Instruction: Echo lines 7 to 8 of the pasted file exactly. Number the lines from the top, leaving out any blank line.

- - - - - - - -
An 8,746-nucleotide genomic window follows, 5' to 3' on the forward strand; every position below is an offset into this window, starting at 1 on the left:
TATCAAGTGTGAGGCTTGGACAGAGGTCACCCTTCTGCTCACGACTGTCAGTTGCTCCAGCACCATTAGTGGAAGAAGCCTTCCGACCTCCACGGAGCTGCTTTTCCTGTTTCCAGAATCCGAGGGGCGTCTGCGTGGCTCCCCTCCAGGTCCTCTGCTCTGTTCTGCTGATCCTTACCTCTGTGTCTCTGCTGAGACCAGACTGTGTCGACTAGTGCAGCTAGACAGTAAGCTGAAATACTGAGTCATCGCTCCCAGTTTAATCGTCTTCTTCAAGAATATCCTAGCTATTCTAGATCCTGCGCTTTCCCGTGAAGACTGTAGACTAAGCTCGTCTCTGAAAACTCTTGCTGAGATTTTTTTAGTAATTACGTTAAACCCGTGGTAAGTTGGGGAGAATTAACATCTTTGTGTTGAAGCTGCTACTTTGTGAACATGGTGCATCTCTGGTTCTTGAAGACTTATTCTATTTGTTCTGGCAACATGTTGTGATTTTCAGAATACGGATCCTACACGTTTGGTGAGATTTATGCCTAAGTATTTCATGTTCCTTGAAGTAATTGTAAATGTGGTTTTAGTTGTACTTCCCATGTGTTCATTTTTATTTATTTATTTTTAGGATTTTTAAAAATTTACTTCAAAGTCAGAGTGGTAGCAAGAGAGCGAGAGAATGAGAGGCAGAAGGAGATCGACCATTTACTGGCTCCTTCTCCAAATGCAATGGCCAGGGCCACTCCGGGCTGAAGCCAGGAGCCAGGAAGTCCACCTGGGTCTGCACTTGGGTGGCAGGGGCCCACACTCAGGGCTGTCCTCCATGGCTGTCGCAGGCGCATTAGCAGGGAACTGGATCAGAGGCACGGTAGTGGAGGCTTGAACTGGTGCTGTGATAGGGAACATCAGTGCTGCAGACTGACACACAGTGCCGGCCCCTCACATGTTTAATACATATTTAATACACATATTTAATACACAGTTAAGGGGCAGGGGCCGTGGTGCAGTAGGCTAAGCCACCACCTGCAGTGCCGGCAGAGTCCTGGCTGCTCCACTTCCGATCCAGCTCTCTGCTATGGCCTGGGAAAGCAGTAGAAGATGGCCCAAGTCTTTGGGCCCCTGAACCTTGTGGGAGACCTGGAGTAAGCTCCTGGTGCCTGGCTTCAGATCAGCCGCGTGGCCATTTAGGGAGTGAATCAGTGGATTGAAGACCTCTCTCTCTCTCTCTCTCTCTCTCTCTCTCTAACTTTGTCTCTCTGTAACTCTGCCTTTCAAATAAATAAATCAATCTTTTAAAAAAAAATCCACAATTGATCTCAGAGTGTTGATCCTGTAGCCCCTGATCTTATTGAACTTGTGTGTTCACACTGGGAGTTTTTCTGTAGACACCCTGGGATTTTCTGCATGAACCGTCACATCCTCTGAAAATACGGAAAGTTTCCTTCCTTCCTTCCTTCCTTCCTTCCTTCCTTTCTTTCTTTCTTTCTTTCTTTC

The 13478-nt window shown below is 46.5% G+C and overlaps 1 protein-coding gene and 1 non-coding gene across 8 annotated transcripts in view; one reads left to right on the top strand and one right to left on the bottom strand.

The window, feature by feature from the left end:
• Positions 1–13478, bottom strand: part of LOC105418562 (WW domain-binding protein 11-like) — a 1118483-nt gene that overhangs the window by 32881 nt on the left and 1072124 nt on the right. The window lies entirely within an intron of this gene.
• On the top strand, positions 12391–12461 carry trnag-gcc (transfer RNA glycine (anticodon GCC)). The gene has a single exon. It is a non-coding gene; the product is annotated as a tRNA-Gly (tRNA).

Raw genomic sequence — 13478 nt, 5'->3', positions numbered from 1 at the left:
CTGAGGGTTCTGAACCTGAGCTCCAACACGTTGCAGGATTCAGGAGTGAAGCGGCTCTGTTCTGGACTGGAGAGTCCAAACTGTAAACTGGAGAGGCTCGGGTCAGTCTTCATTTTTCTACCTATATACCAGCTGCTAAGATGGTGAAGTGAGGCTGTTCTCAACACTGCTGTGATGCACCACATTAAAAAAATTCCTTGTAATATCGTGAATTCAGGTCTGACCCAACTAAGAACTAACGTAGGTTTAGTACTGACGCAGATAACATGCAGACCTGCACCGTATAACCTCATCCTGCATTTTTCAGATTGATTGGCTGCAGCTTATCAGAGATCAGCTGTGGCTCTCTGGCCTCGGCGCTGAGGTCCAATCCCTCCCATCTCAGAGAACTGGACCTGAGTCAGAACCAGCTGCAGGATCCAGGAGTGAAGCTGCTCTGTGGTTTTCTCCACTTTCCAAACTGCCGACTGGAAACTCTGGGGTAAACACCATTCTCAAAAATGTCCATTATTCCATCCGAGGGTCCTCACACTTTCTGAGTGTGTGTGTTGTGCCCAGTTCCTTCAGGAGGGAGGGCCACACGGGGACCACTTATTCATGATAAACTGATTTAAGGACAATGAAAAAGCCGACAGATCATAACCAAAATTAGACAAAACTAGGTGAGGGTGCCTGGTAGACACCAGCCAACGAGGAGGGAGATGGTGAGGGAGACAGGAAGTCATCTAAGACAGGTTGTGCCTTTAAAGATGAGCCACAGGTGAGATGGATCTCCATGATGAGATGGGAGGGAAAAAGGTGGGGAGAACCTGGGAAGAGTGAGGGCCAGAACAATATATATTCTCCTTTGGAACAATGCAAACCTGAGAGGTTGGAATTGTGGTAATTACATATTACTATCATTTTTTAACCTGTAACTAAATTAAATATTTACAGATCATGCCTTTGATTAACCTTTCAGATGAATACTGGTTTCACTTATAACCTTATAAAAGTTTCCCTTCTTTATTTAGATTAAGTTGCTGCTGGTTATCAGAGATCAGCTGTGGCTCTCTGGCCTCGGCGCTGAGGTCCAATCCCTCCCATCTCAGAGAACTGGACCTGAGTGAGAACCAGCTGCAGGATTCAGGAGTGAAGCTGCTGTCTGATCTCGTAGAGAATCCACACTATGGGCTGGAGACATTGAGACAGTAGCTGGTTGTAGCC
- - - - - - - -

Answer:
Raw genomic sequence — 13478 nt, 5'->3', positions numbered from 1 at the left:
CTGAGGGTTCTGAACCTGAGCTCCAACACGTTGCAGGATTCAGGAGTGAAGCGGCTCTGTTCTGGACTGGAGAGTCCAAACTGTAAACTGGAGAGGCTCGGGTCAGTCTTCATTTTTCTACCTATATACCAGCTGCTAAGATGGTGAAGTGAGGCTGTTCTCAACACTGCTGTGATGCACCACATTAAAAAAATTCCTTGTAATATCGTGAATTCAGGTCTGACCCAACTAAGAACTAACGTAGGTTTAGTACTGACGCAGATAACATGCAGACCTGCACCGTATAACCTCATCCTGCATTTTTCAGATTGATTGGCTGCAGCTTATCAGAGATCAGCTGTGGCTCTCTGGCCTCGGCGCTGAGGTCCAATCCCTCCCATCTCAGAGAACTGGACCTGAGTCAGAACCAGCTGCAGGATCCAGGAGTGAAGCTGCTCTGTGGTTTTCTCCACTTTCCAAACTGCCGACTGGAAACTCTGGGGTAAACACCATTCTCAAAAATGTCCATTATTCCATCCGAGGGTCCTCACACTTTCTGAGTGTGTGTGTTGTGCCCAGTTCCTTCAGGAGGGAGGGCCACACGGGGACCACTTATTCATGATAAACTGATTTAAGGACAATGAAAAAGCCGACAGATCATAACCAAAATTAGACAAAACTAGGTGAGGGTGCCTGGTAGACACCAGCCAACGAGGAGGGAGATGGTGAGGGAGACAGGAAGTCATCTAAGACAGGTTGTGCCTTTAAAGATGAGCCACAGGTGAGATGGATCTCCATGATGAGATGGGAGGGAAAAAGGTGGGGAGAACCTGGGAAGAGTGAGGGCCAGAACAATATATATTCTCCTTTGGAACAATGCAAACCTGAGAGGTTGGAATTGTGGTAATTACATATTACTATCATTTTTTAACCTGTAACTAAATTAAATATTTACAGATCATGCCTTTGATTAACCTTTCAGATGAATACTGGTTTCACTTATAACCTTATAAAAGTTTCCCTTCTTTATTTAGATTAAGTTGCTGCTGGTTATCAGAGATCAGCTGTGGCTCTCTGGCCTCGGCGCTGAGGTCCAATCCCTCCCATCTCAGAGAACTGGACCTGAGTGAGAACCAGCTGCAGGATTCAGGAGTGAAGCTGCTGTCTGATCTCGTAGAGAATCCACACTATGGGCTGGAGACATTGAGACAGTAGCTGGTTGTAGCC